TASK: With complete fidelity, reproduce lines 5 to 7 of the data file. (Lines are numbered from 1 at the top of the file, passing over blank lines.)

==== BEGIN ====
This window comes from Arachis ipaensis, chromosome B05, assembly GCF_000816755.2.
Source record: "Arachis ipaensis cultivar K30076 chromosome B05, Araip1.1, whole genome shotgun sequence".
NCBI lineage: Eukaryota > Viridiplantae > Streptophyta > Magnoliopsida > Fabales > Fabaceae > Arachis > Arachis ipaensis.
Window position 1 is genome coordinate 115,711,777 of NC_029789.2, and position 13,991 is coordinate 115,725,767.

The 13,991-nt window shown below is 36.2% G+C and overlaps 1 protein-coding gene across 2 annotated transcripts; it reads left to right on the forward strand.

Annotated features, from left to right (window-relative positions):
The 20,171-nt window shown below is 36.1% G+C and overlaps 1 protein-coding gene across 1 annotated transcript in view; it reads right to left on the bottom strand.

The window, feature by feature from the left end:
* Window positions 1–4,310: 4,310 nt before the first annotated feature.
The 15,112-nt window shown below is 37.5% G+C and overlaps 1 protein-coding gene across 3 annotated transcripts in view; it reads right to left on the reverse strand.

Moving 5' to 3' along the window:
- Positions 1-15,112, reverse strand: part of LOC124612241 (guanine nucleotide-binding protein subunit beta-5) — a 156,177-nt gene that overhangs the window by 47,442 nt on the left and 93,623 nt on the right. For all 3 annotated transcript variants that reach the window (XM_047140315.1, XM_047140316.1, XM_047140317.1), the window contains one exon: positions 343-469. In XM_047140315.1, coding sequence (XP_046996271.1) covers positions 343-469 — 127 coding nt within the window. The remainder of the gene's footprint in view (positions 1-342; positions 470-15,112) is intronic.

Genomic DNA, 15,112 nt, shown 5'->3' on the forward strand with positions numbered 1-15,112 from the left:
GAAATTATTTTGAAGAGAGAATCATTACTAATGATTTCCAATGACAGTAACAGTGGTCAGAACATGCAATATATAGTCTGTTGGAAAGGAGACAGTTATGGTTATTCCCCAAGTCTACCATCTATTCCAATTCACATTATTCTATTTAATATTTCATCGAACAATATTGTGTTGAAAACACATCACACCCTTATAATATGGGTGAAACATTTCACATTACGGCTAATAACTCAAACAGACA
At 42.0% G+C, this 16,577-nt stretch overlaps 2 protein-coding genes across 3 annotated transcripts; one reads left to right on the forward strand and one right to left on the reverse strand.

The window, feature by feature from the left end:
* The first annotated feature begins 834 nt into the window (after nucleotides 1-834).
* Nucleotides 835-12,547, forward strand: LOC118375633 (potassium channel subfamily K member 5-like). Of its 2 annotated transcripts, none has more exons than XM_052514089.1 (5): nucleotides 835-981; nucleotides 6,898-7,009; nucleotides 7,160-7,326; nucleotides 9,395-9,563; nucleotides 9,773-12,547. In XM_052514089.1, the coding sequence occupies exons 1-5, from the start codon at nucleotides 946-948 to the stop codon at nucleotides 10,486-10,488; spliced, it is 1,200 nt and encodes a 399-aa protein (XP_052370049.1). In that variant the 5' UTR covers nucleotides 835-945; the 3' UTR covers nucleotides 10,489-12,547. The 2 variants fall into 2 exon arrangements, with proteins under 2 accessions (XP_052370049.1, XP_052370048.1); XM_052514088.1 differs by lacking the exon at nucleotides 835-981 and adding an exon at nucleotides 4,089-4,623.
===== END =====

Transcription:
The 13,991-nt window shown below is 36.2% G+C and overlaps 1 protein-coding gene across 2 annotated transcripts; it reads left to right on the forward strand.

Annotated features, from left to right (window-relative positions):
The 20,171-nt window shown below is 36.1% G+C and overlaps 1 protein-coding gene across 1 annotated transcript in view; it reads right to left on the bottom strand.